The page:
If you watched the 2021 Emmys, you’d be convinced that the only TV shows that exist are Ted Lasso, The Crown, and Mare Of Easttown. They nearly obliterated every show in their nominated categories, to the point where many were thinking, “Okay, okay, cut it out.” There were many losers who didn’t get to take home an award last night, and among them was the evening’s biggest loser: The Handmaid’s Tale.
The Hulu original series lost all of its 21 nominations for its fourth season, setting a new record for the most Emmy losses in a year. The previous show to hold the record was Mad Men, losing 17 nominations in 2012 for its fifth season. But it’s not like The Handmaid’s Tale hasn’t had any victories. The show won eight Emmys during its first season, at the height of its popularity.
Though many of the TV Academy’s selected winners throughout the night were head-scratchers, we have to admit that it would’ve been tough for Handmaid’s Tale to win in many of the categories it was nominated for. The acting categories were stacked with major names—particularly within The Crown’s cast—so it would’ve been tough to beat critic favorites like Olivia Colman and Gillian Anderson. And with The Crown also in the Outstanding Drama Series category, things looked pretty bleak for Handmaid’s.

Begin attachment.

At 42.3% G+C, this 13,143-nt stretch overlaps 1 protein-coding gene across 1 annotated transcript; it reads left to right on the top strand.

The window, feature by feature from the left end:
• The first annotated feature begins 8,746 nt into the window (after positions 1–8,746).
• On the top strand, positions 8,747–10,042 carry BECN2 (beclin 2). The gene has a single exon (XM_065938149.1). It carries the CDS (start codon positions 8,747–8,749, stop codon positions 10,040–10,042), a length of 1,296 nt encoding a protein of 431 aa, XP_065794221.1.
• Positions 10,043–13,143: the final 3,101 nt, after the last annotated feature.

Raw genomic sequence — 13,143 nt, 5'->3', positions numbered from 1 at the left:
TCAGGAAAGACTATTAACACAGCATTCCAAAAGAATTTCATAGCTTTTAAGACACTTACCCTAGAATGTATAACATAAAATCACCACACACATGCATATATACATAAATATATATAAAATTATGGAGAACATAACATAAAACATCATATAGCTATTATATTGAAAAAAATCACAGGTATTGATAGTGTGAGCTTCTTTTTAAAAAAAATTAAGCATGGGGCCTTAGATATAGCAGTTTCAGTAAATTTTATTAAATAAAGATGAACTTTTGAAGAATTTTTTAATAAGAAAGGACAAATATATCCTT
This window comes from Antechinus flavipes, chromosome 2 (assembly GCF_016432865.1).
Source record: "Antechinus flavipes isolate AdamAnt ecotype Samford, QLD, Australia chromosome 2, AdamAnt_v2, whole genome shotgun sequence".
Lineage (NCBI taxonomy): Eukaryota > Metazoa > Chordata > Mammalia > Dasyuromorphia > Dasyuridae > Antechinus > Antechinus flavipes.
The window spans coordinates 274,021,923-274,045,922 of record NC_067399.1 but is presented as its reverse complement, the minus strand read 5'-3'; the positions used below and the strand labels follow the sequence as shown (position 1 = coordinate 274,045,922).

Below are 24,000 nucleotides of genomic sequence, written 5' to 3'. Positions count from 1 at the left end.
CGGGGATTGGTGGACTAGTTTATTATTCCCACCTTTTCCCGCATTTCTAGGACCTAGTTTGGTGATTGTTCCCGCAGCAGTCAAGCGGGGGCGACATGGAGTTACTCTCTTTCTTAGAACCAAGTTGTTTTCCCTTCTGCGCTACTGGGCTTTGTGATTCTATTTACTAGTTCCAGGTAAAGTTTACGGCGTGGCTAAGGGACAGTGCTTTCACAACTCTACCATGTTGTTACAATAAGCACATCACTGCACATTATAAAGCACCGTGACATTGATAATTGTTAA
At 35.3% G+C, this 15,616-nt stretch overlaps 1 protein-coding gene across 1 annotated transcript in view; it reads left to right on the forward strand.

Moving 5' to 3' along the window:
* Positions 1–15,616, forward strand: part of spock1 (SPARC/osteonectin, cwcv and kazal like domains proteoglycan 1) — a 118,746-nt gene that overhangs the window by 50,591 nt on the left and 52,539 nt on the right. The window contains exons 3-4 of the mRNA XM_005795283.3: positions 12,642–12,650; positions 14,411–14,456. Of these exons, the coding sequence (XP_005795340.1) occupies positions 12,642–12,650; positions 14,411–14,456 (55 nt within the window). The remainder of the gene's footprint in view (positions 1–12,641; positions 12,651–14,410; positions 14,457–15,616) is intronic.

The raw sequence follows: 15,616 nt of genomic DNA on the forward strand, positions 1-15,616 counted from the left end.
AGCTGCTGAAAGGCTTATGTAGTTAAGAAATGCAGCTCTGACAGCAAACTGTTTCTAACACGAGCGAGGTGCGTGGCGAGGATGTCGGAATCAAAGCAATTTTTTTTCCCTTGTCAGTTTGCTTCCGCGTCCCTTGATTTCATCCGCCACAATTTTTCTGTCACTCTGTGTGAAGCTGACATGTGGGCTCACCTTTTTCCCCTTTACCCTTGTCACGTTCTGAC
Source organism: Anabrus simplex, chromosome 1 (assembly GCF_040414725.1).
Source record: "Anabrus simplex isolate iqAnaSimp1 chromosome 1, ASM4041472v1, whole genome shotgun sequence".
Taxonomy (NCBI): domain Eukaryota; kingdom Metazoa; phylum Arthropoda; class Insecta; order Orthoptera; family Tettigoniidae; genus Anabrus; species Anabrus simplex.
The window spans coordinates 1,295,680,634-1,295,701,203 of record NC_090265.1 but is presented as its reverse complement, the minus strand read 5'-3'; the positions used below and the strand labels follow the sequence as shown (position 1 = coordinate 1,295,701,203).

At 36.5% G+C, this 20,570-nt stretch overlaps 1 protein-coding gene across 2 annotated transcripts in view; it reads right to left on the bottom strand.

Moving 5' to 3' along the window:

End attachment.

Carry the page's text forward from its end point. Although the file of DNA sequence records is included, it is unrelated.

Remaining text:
The show’s quality also dipped severely after premiering in 2017. As The A.V. Club’s Danette Chavez wrote, “The Handmaid’s Tale debuted to critical acclaim in 2017, winning eight Emmy Awards, including Outstanding Drama Series. Bruce Miller’s adaptation of Margaret Atwood’s dystopian novel was similarly met with praise from critics (including this writer) at the start of its second season, but subsequent premieres have elicited more ambivalence than anticipation. Season two started off strong before getting bogged down by misery and repetition, as the series became increasingly desperate to keep June (Elisabeth Moss), then known as Offred, in Gilead’s Christofascist clutches. The third season, which premiered in 2019, maintained the torture porn, white feminism, and strained logic of its predecessor, and saw the show give into its worst impulses while trying to be the timeliest of TV dramas.”
Chavez noted that the show’s fourth season didn’t make up for those missteps, instead, “it actually perpetuates some,” but also adds that the show did confront them, at least. However, it was not enough for it to regain the momentum from when it premiered, and what was once a “water cooler show” became a “wait, that’s still on?” series.